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Abstract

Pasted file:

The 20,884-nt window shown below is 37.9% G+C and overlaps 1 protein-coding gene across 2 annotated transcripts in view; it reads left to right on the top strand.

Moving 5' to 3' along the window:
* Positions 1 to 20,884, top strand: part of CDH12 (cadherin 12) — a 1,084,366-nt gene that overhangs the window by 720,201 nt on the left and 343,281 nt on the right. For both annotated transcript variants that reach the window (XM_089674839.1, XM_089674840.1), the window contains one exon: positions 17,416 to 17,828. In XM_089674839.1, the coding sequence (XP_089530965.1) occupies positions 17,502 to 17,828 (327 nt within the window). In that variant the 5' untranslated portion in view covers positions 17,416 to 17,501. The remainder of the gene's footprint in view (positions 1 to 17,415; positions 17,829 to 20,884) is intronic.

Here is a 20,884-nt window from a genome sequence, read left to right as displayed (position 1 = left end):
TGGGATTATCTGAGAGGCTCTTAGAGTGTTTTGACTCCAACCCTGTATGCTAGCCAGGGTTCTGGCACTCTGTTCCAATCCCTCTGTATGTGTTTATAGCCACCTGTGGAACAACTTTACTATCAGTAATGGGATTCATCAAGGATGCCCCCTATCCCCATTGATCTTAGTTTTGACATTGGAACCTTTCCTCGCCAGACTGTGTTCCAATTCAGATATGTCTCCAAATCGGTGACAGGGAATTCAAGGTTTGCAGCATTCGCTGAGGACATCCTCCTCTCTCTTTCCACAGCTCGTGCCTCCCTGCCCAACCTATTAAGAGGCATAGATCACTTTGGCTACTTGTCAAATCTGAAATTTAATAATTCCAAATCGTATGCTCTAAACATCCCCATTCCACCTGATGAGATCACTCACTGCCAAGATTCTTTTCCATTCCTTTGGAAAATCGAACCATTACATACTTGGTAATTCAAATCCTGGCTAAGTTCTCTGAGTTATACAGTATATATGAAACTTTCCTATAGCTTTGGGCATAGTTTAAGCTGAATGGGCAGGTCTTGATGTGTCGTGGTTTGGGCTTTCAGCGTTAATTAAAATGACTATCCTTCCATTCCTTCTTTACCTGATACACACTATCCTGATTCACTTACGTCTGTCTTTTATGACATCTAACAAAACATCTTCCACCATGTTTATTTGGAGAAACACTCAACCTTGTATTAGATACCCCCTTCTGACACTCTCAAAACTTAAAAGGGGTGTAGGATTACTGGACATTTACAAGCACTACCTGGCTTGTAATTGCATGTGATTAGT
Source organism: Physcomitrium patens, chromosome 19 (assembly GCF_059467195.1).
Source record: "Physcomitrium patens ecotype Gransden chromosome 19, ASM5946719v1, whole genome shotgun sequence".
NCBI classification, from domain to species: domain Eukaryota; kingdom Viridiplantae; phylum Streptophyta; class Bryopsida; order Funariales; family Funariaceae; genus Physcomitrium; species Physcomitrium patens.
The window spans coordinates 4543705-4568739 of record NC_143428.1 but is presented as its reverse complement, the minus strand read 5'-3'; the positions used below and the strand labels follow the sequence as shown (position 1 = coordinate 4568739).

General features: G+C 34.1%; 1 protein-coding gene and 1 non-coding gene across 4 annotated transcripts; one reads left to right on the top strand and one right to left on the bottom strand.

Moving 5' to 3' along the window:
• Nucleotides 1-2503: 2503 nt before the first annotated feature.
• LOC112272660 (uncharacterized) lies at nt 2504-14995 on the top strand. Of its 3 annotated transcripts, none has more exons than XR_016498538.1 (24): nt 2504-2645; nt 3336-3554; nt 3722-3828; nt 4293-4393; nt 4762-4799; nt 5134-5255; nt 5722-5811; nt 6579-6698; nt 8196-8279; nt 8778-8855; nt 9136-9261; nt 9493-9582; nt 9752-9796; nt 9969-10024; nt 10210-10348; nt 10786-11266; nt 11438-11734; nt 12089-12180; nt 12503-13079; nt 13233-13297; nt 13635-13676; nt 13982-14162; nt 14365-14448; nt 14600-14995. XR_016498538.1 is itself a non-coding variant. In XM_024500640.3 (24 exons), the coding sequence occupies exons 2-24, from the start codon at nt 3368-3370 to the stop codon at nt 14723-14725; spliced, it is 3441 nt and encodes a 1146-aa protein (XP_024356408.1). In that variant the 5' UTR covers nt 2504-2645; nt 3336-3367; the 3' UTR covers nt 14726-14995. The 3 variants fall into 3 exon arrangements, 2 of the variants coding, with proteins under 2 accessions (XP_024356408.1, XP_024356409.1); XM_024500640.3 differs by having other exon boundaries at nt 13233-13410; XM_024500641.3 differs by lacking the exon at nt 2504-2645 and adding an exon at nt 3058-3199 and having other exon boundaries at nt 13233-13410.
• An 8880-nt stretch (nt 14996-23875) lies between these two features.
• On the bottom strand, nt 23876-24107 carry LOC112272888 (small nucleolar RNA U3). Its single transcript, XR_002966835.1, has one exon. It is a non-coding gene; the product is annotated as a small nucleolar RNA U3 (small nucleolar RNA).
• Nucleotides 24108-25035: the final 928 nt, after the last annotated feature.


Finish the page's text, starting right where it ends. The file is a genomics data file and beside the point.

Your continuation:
We develop a formal framework for the analysis of security protocols in wireless networks. The framework captures characteristics necessary to reason about neighbor discovery protocols, such as the neighbor relation, device location, and message propagation time. We use this framework to establish general results about the possibility of neighbor discovery. In particular, we show that time-based protocols cannot in general provide secure neighbor discovery. Given this insight, we also use the framework to prove the security of four concrete neighbor discovery protocols, including two novel time-and-location based protocols. We mechanize the model and some proofs in the theorem prover Isabelle.

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